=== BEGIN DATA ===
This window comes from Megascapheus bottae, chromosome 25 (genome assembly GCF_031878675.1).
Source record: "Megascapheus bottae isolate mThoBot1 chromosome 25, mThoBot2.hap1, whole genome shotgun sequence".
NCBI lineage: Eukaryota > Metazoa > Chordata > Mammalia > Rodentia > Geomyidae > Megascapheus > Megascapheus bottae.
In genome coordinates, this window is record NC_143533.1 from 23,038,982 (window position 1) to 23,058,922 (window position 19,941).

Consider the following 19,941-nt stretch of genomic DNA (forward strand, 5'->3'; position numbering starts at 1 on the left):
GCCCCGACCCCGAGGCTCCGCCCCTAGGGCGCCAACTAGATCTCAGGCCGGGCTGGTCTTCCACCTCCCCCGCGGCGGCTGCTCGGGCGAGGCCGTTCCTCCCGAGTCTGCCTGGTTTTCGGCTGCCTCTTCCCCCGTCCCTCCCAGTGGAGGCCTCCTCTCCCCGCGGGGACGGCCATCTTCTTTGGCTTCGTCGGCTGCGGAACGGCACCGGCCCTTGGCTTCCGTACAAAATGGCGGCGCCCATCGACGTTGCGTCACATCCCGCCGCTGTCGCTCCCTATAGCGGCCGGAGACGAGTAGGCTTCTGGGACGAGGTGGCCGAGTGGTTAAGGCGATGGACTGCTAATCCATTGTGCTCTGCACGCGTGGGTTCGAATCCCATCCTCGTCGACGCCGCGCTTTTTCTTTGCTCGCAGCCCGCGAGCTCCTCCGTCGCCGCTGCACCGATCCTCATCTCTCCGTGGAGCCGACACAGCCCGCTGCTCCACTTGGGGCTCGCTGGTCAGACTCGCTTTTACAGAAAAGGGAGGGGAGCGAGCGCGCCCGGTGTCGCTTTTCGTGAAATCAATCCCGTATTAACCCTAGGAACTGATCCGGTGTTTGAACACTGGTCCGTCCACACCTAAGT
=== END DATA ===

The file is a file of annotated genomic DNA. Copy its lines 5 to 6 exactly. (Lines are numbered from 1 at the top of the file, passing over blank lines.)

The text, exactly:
Consider the following 19,941-nt stretch of genomic DNA (forward strand, 5'->3'; position numbering starts at 1 on the left):
GCCCCGACCCCGAGGCTCCGCCCCTAGGGCGCCAACTAGATCTCAGGCCGGGCTGGTCTTCCACCTCCCCCGCGGCGGCTGCTCGGGCGAGGCCGTTCCTCCCGAGTCTGCCTGGTTTTCGGCTGCCTCTTCCCCCGTCCCTCCCAGTGGAGGCCTCCTCTCCCCGCGGGGACGGCCATCTTCTTTGGCTTCGTCGGCTGCGGAACGGCACCGGCCCTTGGCTTCCGTACAAAATGGCGGCGCCCATCGACGTTGCGTCACATCCCGCCGCTGTCGCTCCCTATAGCGGCCGGAGACGAGTAGGCTTCTGGGACGAGGTGGCCGAGTGGTTAAGGCGATGGACTGCTAATCCATTGTGCTCTGCACGCGTGGGTTCGAATCCCATCCTCGTCGACGCCGCGCTTTTTCTTTGCTCGCAGCCCGCGAGCTCCTCCGTCGCCGCTGCACCGATCCTCATCTCTCCGTGGAGCCGACACAGCCCGCTGCTCCACTTGGGGCTCGCTGGTCAGACTCGCTTTTACAGAAAAGGGAGGGGAGCGAGCGCGCCCGGTGTCGCTTTTCGTGAAATCAATCCCGTATTAACCCTAGGAACTGATCCGGTGTTTGAACACTGGTCCGTCCACACCTAAGT